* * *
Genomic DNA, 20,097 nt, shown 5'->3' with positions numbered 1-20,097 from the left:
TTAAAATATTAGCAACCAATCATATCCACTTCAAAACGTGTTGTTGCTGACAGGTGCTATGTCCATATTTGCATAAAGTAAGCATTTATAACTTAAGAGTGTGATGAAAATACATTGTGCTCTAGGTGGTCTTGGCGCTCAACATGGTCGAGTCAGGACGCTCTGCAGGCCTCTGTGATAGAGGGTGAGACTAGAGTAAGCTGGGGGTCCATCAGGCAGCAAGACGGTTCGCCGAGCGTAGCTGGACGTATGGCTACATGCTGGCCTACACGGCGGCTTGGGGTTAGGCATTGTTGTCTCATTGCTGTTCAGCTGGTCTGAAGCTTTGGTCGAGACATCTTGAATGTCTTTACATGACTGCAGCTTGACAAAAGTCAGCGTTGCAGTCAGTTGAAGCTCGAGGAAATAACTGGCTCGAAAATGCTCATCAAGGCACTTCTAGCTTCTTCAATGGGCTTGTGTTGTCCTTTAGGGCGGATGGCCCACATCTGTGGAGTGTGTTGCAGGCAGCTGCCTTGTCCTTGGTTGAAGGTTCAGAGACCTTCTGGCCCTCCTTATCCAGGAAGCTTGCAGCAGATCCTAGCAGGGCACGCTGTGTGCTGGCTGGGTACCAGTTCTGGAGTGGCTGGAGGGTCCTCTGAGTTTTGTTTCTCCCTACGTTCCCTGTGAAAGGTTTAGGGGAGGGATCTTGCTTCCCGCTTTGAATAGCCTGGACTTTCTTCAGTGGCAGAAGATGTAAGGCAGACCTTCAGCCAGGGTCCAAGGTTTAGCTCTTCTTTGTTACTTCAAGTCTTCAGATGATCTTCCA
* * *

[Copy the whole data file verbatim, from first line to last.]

Genomic DNA, 20,097 nt, shown 5'->3' with positions numbered 1-20,097 from the left:
TTAAAATATTAGCAACCAATCATATCCACTTCAAAACGTGTTGTTGCTGACAGGTGCTATGTCCATATTTGCATAAAGTAAGCATTTATAACTTAAGAGTGTGATGAAAATACATTGTGCTCTAGGTGGTCTTGGCGCTCAACATGGTCGAGTCAGGACGCTCTGCAGGCCTCTGTGATAGAGGGTGAGACTAGAGTAAGCTGGGGGTCCATCAGGCAGCAAGACGGTTCGCCGAGCGTAGCTGGACGTATGGCTACATGCTGGCCTACACGGCGGCTTGGGGTTAGGCATTGTTGTCTCATTGCTGTTCAGCTGGTCTGAAGCTTTGGTCGAGACATCTTGAATGTCTTTACATGACTGCAGCTTGACAAAAGTCAGCGTTGCAGTCAGTTGAAGCTCGAGGAAATAACTGGCTCGAAAATGCTCATCAAGGCACTTCTAGCTTCTTCAATGGGCTTGTGTTGTCCTTTAGGGCGGATGGCCCACATCTGTGGAGTGTGTTGCAGGCAGCTGCCTTGTCCTTGGTTGAAGGTTCAGAGACCTTCTGGCCCTCCTTATCCAGGAAGCTTGCAGCAGATCCTAGCAGGGCACGCTGTGTGCTGGCTGGGTACCAGTTCTGGAGTGGCTGGAGGGTCCTCTGAGTTTTGTTTCTCCCTACGTTCCCTGTGAAAGGTTTAGGGGAGGGATCTTGCTTCCCGCTTTGAATAGCCTGGACTTTCTTCAGTGGCAGAAGATGTAAGGCAGACCTTCAGCCAGGGTCCAAGGTTTAGCTCTTCTTTGTTACTTCAAGTCTTCAGATGATCTTCCA